Day 122: The Weekend


Dear all,

yes, I still do not have internet in my new place but that should happen by the 20th (or so ATT claims at this point). Hence my blogging-efforts remain somewhat sporadic in nature. I am still trying to finish Falling Man. This is quite embarrassing, since I have been reading the book for the last week. The annoying thing is that I am still distracted by moving-related things (such as putting together my bed, which I finally did this morning). However, I have now set up my desk and hope to get back into a more rigorous study and writing habit. In addition to the current chapter and a conference paper I will have to complete the first of a series of entries I am writing for an encyclopedia on American literature that will be published next year. The entry I am working on right now is on Dos Passos’ USA trilogy, which I should re-read again for the sake of double-checking the accuracy of the entry but the essay is due June 25 and finding the time to read DosPassos’ 1300-page colossus next to all the other stuff I have to do might be hard (also, it has nothing whatsoever to do with the issues I am working on at present, which makes the endeavor not a lot easier). We’ll see how far I get.

Quick recap of the weekend:

I fell on my inline skates in a quite embarrassing manner trying to make my way back to my apartment at 1:30 in the morning on Sunday–upside: it wasn’t too bad (only a few bruises) and I was able to provide some comical relief for the masses on their way home from the bars in my neighborhood.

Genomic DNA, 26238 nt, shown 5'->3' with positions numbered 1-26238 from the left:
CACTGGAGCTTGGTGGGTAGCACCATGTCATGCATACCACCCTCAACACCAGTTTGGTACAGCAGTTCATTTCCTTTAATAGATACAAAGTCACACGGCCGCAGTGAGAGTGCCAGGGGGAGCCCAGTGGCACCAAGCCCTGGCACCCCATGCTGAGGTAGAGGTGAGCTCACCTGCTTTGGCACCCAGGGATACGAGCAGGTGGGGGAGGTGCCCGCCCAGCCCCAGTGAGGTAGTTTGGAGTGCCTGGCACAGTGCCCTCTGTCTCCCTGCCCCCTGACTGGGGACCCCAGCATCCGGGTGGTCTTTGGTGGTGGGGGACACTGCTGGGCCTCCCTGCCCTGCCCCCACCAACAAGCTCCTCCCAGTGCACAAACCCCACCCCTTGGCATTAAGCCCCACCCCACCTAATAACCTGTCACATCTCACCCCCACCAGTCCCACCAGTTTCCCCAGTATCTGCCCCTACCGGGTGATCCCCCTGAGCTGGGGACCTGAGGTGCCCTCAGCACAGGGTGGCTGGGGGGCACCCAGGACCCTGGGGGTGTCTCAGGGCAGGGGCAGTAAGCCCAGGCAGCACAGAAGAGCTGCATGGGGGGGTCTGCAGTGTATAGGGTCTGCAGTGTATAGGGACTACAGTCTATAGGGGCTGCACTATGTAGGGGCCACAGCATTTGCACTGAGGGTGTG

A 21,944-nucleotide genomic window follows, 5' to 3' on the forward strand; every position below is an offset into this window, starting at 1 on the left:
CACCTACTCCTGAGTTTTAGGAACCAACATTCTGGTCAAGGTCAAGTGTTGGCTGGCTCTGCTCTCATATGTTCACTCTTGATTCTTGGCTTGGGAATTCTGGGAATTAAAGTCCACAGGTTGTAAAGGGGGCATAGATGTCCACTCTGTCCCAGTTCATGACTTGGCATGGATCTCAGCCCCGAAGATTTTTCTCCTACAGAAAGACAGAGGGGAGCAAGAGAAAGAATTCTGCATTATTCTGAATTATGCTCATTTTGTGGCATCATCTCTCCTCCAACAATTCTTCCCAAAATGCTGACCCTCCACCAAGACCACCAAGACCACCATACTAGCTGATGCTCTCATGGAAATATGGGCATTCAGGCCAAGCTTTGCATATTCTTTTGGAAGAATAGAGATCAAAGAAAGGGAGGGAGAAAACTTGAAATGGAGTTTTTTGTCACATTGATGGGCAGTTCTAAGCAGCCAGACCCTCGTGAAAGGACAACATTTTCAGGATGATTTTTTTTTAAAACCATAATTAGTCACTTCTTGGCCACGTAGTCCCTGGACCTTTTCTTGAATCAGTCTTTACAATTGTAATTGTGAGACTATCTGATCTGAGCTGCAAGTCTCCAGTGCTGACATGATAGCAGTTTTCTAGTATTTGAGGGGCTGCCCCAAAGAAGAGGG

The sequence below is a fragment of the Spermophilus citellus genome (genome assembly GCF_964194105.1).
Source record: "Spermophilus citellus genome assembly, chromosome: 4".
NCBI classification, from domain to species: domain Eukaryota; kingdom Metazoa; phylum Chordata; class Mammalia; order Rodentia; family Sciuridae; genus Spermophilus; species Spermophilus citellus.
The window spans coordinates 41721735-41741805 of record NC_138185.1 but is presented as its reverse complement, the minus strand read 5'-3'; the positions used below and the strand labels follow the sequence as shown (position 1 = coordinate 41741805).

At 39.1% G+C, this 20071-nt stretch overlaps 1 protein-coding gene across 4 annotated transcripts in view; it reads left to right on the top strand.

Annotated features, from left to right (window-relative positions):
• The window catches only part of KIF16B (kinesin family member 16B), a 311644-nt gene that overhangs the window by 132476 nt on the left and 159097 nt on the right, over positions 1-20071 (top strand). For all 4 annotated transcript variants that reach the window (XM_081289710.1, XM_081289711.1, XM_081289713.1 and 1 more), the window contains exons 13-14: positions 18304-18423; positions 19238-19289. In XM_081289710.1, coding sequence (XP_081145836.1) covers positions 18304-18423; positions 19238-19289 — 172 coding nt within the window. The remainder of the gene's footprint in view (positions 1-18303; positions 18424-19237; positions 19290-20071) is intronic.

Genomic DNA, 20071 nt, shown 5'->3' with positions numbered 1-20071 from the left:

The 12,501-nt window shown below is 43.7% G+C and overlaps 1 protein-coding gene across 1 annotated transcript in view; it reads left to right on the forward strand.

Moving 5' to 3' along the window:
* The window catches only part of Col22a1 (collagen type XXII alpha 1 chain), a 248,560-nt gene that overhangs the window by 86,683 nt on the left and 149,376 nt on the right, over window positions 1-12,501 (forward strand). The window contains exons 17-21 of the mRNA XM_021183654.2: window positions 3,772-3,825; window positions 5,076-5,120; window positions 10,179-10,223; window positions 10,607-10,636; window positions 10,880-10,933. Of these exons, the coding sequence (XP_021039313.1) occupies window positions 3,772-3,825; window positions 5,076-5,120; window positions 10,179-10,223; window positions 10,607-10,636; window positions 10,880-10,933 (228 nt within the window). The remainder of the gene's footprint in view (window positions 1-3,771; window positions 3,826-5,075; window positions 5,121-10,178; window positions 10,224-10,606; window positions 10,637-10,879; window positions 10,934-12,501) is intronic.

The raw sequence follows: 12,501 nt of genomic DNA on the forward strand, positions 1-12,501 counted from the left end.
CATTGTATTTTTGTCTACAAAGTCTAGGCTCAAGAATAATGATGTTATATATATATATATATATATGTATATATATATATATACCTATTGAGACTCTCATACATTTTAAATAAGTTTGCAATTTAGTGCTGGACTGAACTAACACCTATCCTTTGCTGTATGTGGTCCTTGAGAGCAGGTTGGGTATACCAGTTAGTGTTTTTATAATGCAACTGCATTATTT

I saw a Japanese movie called Paprika, which reminded me in interesting ways of Cayce Pollard in Gibson’s Pattern Recognition (even though the plot of the film is certainly not too complicated and in no way up to par with the novel–i.e. this is more a statement about my personal relation to the strong-female-cyberpunk-heroine, which, I must say, I am inreasingly realize is quite sexy [ontologically, politically and, well, visually]–I feel compelled to add here, however, that I certainly do not mean this in a weird Hentai way–yes, the movie is anime, but that is not the kind of sexy I am talking about–I am mostly talking about Cayce Pollard here–if one stops reading the novel at page 200, that is–but that is an entirely different discussion).

Also: has anyone noticed that weird rhetorical move Republicans currently are so fond of again in recent debates that accuses Democratic plans for health care reform and global trade of bringing us “dangerously close to socialism?” Seems like along with the memory of Reagan (who is frequently invoked as a desperate attempt to revive the conservative values of the GOP) the Republicans try to revive Cold War logic and anti-communism as a dominant cultural fear in the US, which, so they seem to hope, creates a renewed need for conservative morality and (economic) politics. Not only is this Democrats=socialists argument ridiculously desperate in nature but it is also a sad sign of how politically and philosophically uneducated presidential candidates are (or how uneducated they assume the public is). Seriously: the relationship between Democrats and socialism in regards to economic principles is like the relationship between deciding to drag a little less dirt into your apartment and a five-person, deep, spring-cleaning of the place.

***EDIT: I forgot: I also witnessed this year’s “World Naked Bike Ride Chicago.” Hundreds of people gathered, got naked and rode their bikes through Chicago in order to protest US dependency on oil, as well as promote a “healthy body image.” I am not sure how successful the whole thing was regarding both of its intended goals but it was certainly a sight to see. For more info visit their website.


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